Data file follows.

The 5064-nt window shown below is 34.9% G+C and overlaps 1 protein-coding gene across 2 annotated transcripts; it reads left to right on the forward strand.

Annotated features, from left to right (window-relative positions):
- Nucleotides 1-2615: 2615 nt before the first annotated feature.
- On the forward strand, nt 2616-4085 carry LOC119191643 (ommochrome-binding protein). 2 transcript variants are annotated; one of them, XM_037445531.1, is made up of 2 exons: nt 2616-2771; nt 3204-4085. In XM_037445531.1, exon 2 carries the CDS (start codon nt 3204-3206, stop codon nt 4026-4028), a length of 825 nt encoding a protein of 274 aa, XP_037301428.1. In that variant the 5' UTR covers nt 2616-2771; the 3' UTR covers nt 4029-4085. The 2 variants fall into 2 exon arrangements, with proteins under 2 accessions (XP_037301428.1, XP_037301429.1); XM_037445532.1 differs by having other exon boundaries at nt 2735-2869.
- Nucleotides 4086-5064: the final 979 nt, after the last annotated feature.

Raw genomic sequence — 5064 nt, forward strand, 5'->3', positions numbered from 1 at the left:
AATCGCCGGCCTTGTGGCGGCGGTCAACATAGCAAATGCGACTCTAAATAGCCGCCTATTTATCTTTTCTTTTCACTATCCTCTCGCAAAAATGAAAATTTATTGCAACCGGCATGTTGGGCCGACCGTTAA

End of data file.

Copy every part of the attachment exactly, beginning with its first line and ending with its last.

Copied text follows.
The 5064-nt window shown below is 34.9% G+C and overlaps 1 protein-coding gene across 2 annotated transcripts; it reads left to right on the forward strand.

Annotated features, from left to right (window-relative positions):
- Nucleotides 1-2615: 2615 nt before the first annotated feature.
- On the forward strand, nt 2616-4085 carry LOC119191643 (ommochrome-binding protein). 2 transcript variants are annotated; one of them, XM_037445531.1, is made up of 2 exons: nt 2616-2771; nt 3204-4085. In XM_037445531.1, exon 2 carries the CDS (start codon nt 3204-3206, stop codon nt 4026-4028), a length of 825 nt encoding a protein of 274 aa, XP_037301428.1. In that variant the 5' UTR covers nt 2616-2771; the 3' UTR covers nt 4029-4085. The 2 variants fall into 2 exon arrangements, with proteins under 2 accessions (XP_037301428.1, XP_037301429.1); XM_037445532.1 differs by having other exon boundaries at nt 2735-2869.
- Nucleotides 4086-5064: the final 979 nt, after the last annotated feature.

Raw genomic sequence — 5064 nt, forward strand, 5'->3', positions numbered from 1 at the left:
AATCGCCGGCCTTGTGGCGGCGGTCAACATAGCAAATGCGACTCTAAATAGCCGCCTATTTATCTTTTCTTTTCACTATCCTCTCGCAAAAATGAAAATTTATTGCAACCGGCATGTTGGGCCGACCGTTAA